The Government last week said that it wanted to ban the installation of gas boilers by 2035, and would offer 90,000 households a grant of £5,000 to put in a heat pump from April next year. Heat pumps convert energy from the air or ground, to provide central heating and hot water. They can cost between £8,000 and £15,000 to set up. The Government wants to be installing 600,000 heat pumps a year by 2028. But there are concerns that there aren’t enough trained installers or quality-control checks in place to ensure that homeowners do not pay over the odds for an inadequate system.
Mr Wilde says that without proper checks in place, the rollout could be compromised by shoddy work. He says: ‘There’s always been plenty of cowboys around and when you have Government incentives you will have cowboys spring up that know nothing about the technology. It’s a nightmare.’
He also explains that there are only 750 heat pump engineers in the country, compared to 19,000 qualified gas boiler installers. And he says that even if all gas engineers were trained to fit heat pumps, they’d likely only manage 60,000 a year. Mr Wilde says: ‘If you get your average one-man band, you are going to get a lot of bad installations. It needs some sort of quality control to stop the cowboys coming in.’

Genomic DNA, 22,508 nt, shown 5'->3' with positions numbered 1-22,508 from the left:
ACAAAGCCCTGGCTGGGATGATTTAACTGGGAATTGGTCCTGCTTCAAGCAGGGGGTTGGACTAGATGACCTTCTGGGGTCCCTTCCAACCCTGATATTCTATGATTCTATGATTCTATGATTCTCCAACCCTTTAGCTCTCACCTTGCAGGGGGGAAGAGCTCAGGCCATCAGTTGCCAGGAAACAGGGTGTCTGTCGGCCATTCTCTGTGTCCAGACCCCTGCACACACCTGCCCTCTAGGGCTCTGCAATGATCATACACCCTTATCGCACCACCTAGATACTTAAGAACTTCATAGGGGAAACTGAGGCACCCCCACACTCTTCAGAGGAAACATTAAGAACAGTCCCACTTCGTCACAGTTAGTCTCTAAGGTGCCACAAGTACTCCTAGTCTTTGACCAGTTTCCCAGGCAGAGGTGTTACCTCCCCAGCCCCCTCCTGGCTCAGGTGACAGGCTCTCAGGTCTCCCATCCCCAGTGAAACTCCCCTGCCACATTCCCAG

Mr Wilde says a heat pump can do anything a boiler can — but only if it is installed properly. He points out that poorly insulated homes will need a larger heat pump and bigger radiators, but they can nevertheless still be kept perfectly warm.
A study of 200,000 homes by Rightmove found that owners who upgraded their home from an F to C saw the value rise 16pc, while moving from an E to C added 8pc, and from a D to C added an extra 4pc
MPs last week warned that the Government’s green mortgage plans risked trapping millions of owners in unsellable homes — as well as making it harder for first-time buyers to get on the property ladder. The proposals would mean that lenders would have to disclose the energy performance of properties on their books, and set voluntary targets to improve the insulation of their houses. But experts fear that those who live in older, period properties could be left unable to remortgage or sell if they cannot afford to make the changes.
Matthew Fleming-Duffy, director at Cherry Mortgage & Finance Ltd, says: ‘England has some of the oldest housing stock in the world, with 21pc of dwellings built before 1919 and 16pc built between 1919 and 1945, and older properties tend to be colder and often more challenging (and expensive) to improve.’ Analysis from property website Rightmove earlier this year found 1.7million homes would be unable to ever reach a C rating. Lewis Shaw, founder of Shaw Financial Services, says: ‘It could easily risk a two-tier property market. The most significant impact would almost certainly affect firsttime buyers and younger people disproportionately.’
It’s too costly to upgrade
Tasnime Rotherham and husband Neil are concerned they will never be able to sell their 1920s home, thanks to the Government’s green strategy. Their house, in Peterborough, Cambridgeshire, has an ‘E’ energy efficiency rating which cannot be upgraded without expensive work.